• Read and report on SoM Chapter 3, “Conflict and Compromise.”

Due Wed Sep 8.

  • Read Society of Mind: Sections 2.1 through 2.6, on wholes and parts. Deliver synopses to me in one of three ways:
    1. 140-character tweet including reply-to tag @fgmart and section number (e.g., 2.1) [People following you but not following me won't see this.]
    2. 140-character tweet including hash tag #umlai and section number [All of your followers will see that you are thinking about SOM.]
    3. 140-character paragraphs in body of an email, with umlai in the subject line. Do not send attachments.
If you elect the Twitter method, please note that you do not need to follow me on Twitter. (Nor will I follow you by default.)
  • ASSIGNMENT 1. Based on the in-class discussion, analyze a children's game or puzzle that is amenable to solving by a search process. Good examples of this are the game Rush Hour (which was handed out in class to a few people), peg solitaire games, such as the Cracker Barrel peg-jump game, and other one player board games.
Play with the game for a while to make sure you understand it, and then write up a description, defining the following aspects of the game:
  1. Initial state. Does the game have only one initial state? Does it have multiple possible initial states?
  2. Set of actions. Are these a function of the current state? Explain how.
  3. Transition model. Given a particular state and the set of possible actions for this state, is the transition to a new state deterministic? Explain.
  4. Goal test. Is there a definite end state? Can you tell if you won or lost and the game is over?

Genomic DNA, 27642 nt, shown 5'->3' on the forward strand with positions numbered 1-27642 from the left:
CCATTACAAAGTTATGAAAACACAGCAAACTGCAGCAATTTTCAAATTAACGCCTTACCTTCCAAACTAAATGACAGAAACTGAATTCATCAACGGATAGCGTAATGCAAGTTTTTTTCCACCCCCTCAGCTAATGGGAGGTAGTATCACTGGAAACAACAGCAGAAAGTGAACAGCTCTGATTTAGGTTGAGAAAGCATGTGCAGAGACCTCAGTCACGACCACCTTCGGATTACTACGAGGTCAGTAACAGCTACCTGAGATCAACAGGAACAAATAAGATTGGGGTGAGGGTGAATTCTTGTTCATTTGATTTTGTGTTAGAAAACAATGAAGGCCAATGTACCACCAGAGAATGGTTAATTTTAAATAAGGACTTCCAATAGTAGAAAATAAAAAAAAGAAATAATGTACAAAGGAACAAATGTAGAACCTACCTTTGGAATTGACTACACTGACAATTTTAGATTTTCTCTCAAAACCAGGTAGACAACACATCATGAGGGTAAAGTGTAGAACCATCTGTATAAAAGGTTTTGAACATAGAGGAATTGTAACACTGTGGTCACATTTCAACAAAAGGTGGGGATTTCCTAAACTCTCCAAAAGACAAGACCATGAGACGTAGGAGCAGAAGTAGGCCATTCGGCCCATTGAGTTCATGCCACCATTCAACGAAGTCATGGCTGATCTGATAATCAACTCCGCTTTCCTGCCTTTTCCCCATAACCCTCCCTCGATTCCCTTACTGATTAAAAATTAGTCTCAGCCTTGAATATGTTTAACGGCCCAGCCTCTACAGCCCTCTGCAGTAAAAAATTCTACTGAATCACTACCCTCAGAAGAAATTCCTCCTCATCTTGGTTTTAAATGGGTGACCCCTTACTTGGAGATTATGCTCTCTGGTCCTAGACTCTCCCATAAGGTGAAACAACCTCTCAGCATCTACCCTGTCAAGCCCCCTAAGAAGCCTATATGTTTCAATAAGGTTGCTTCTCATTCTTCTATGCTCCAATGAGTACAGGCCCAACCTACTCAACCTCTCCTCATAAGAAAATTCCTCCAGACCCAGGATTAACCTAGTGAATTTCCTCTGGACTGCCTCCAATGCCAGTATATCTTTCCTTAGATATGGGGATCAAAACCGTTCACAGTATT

5. Step cost. Do different actions have different costs? Or are all actions equal in cost, and you can model any move with a cost of 1?
You should write about a two-page narrative for your chosen game. Make sure to name it so I can figure out what it is if it's unfamiliar to me. Please turn in a hard copy—you may wish to include illustrations, and these are much easier to do by hand on paper.
Also, if your chosen game isn't exactly something that fits the search model, try to modify its rules so that it does. Make it a search problem: observable environment, movement between discrete states, and an a priori known environment.
  • Download the Berkeley code, and make sure you can run it. Per the Discussion Group, the code may be run on if your local machine has an X server.
Specifically, you should run python and python --layout testMaze --pacman GoWestAgent.
  • Continue reading AIMA sections 3.1 through 3.4.

Due Fri Sept 3.

  • Read Society of Mind: Sections 1.1 through 1.6, on agents and agencies. Prepare 140-character synposes of each section. In each synopsis, include the hash tag #umlai and the decimal chapter/section number. You may either tweet each synopsis using your Twitter account, or email them (all synopses in one email message, please) to me (include umlai in the email subject line).
Here is an example synopsis for Section 1.1, “Agents of the Mind”:
#umlai 1.1 Agents are the "particles that compose our minds." How do they interact, develop, gain awareness? This is what SOM will answer.
Please note: Synopses are due at the beginning of the class period.
  • Read AIMA Section 2: Intelligent Agents, which presents the intelligent agent framework that will permeate the presentation of material in the book. This material is mostly conceptual/architectural, rather than technical or mathematical.
  • Read AIMA Section 3.1 through 3.4: Solving Problems by Searching, on so-called “problem-solving agents” that use search. Continue through the section on uninformed search (Section 3.4).
  • Start looking at the Pac-Man Search assignment that we'll be doing.